Like the list of things that could potentially kill Deutsche Bank, the roster of events that can send bitcoin into a tailspin continues to grow. Bitcoin-linked buttplugs, John McAfee self-mutilation and cannibalization promises, Winklevii and the slow realization of the essential pointlessness of the whole crypto project have all proven poison to BTC’s value against fiat currencies, which given the whole philosophy behind bitcoin should be irrelevant but of course isn’t. Speaking of things that shouldn’t necessarily be, Mark Zuckerberg is planning a cryptocurrency of his own. You might think that the prospect of a competing fake currency from one of the world’s biggest and most ubiquitous companies (and not, say, Kodak) might have bitiots a bit worried that their crypto might not end up being the crypto to end all cryptos, and that conversely plans by lawmakers and regulators to destroy the Facebook token in the womb might cheer them. But, of course, it’s the opposite.
The world’s most popular cryptocurrency has fallen sharply as regulatory scrutiny of Facebook’s ambitious plan to release its own digital coin, called Libra, has spoiled bitcoin’s big rally this year.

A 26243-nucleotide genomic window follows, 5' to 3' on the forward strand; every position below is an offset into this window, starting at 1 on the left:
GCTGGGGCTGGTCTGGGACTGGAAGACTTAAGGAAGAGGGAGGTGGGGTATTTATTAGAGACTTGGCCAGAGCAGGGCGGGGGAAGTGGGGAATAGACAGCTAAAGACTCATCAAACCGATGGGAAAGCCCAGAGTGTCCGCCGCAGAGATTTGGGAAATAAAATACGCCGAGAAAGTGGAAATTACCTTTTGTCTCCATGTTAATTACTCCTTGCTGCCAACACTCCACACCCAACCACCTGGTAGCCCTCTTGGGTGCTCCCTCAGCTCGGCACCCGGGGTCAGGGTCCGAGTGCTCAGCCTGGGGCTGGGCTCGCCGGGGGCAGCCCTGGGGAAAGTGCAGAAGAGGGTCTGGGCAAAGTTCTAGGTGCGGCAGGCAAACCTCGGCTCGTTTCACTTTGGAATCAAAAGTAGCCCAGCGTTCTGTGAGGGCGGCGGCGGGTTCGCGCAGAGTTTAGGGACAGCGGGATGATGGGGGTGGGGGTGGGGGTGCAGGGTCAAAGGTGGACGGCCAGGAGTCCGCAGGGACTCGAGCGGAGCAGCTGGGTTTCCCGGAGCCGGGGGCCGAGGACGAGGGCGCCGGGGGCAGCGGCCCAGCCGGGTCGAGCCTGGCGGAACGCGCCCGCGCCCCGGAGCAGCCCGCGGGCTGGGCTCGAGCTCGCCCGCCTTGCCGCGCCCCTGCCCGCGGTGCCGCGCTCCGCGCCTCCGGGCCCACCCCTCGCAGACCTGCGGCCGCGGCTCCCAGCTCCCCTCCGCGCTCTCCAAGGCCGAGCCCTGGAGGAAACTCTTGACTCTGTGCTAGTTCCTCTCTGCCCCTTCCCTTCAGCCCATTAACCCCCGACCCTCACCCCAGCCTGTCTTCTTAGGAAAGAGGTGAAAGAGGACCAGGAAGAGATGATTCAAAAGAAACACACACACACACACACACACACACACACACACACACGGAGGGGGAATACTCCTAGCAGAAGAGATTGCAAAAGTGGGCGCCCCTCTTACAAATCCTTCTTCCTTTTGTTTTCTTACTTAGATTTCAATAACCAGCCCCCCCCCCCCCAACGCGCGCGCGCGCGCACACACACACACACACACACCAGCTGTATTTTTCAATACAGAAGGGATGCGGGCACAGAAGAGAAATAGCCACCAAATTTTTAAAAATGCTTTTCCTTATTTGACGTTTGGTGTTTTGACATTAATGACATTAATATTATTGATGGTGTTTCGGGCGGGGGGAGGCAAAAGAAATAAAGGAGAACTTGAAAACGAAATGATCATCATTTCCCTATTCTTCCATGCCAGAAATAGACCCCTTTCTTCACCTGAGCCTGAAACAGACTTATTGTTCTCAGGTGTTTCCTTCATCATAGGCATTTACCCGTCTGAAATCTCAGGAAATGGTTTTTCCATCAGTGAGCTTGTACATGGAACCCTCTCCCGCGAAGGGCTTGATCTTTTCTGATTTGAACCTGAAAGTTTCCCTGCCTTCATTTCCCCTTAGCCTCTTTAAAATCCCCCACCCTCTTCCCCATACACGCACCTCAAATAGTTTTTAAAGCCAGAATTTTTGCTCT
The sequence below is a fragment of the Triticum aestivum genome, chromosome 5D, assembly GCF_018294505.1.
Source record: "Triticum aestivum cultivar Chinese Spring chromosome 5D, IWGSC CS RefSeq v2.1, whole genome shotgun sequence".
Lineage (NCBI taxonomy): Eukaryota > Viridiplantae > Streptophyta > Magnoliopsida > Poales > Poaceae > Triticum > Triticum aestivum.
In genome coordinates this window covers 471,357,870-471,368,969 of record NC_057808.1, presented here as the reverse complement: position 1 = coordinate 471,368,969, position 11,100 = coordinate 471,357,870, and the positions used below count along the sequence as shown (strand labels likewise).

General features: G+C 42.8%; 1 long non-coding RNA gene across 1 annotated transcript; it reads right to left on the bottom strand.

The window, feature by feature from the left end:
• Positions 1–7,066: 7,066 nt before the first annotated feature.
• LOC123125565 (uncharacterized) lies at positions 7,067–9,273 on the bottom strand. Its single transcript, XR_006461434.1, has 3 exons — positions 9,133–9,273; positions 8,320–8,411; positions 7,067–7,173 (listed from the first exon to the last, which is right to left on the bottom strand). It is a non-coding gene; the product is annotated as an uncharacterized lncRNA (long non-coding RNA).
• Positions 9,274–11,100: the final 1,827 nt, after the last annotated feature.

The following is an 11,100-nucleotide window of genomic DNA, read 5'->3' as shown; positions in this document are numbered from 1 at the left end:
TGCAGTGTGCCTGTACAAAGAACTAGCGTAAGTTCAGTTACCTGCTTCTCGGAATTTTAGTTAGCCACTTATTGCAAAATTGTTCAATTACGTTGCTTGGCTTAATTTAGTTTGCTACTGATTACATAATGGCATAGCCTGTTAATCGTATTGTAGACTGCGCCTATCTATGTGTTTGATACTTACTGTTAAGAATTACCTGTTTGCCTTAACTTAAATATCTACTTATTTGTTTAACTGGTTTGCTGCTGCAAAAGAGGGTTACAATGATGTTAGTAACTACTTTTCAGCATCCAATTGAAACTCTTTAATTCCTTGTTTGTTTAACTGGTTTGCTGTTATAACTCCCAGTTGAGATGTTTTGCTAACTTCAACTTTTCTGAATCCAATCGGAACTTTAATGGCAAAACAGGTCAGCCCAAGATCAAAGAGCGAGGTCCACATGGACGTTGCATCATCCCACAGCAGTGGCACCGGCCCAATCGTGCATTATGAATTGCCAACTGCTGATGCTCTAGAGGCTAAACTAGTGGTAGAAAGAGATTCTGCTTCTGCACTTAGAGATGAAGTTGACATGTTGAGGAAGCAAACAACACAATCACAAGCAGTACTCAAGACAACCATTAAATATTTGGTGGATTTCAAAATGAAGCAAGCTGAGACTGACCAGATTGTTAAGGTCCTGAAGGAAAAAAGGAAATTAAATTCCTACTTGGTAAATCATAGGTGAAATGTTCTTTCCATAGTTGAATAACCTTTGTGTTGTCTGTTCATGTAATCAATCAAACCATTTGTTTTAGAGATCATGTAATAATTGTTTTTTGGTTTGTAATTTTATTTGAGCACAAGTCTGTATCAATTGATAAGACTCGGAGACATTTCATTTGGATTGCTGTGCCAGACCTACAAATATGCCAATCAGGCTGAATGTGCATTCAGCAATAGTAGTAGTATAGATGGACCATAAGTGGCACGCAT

The price of bitcoin recently slid to about $9,100, according to research site CoinDesk. Before bouncing back later Wednesday, it had lost almost a third of its value after trading above $13,000 a week ago, which was near its high for the year.
Enthusiasm about Facebook’s plans drove much of the earlier rally. There was hope that Libra would bring widespread cryptocurrency adoption and legitimize the industry, from which bitcoin would benefit.
To make matters worse, investment guru and bitcoin skeptic Ray Dalio’s here to remind users of a different social media platform that there’s a proven non-fiat-currency store of value out there, and now’s a pretty good time to buy some.
Most people now believe the best “risky investments” will continue to be equity and equity-like investments, such as leveraged private equity, leveraged real estate, and venture capital, and this is especially true when central banks are reflating…. I think these are unlikely to be good real returning investments and that those that will most likely do best will be those that do well when the value of money is being depreciated and domestic and international conflicts are significant, such as gold. Additionally, for reasons I will explain in the near future, most investors are underweighted in such assets, meaning that if they just wanted to have a better balanced portfolio to reduce risk, they would have more of this sort of asset. For this reason, I believe that it would be both risk-reducing and return-enhancing to consider adding gold to one’s portfolio. I will soon send out an explanation of why I believe that gold is an effective portfolio diversifier.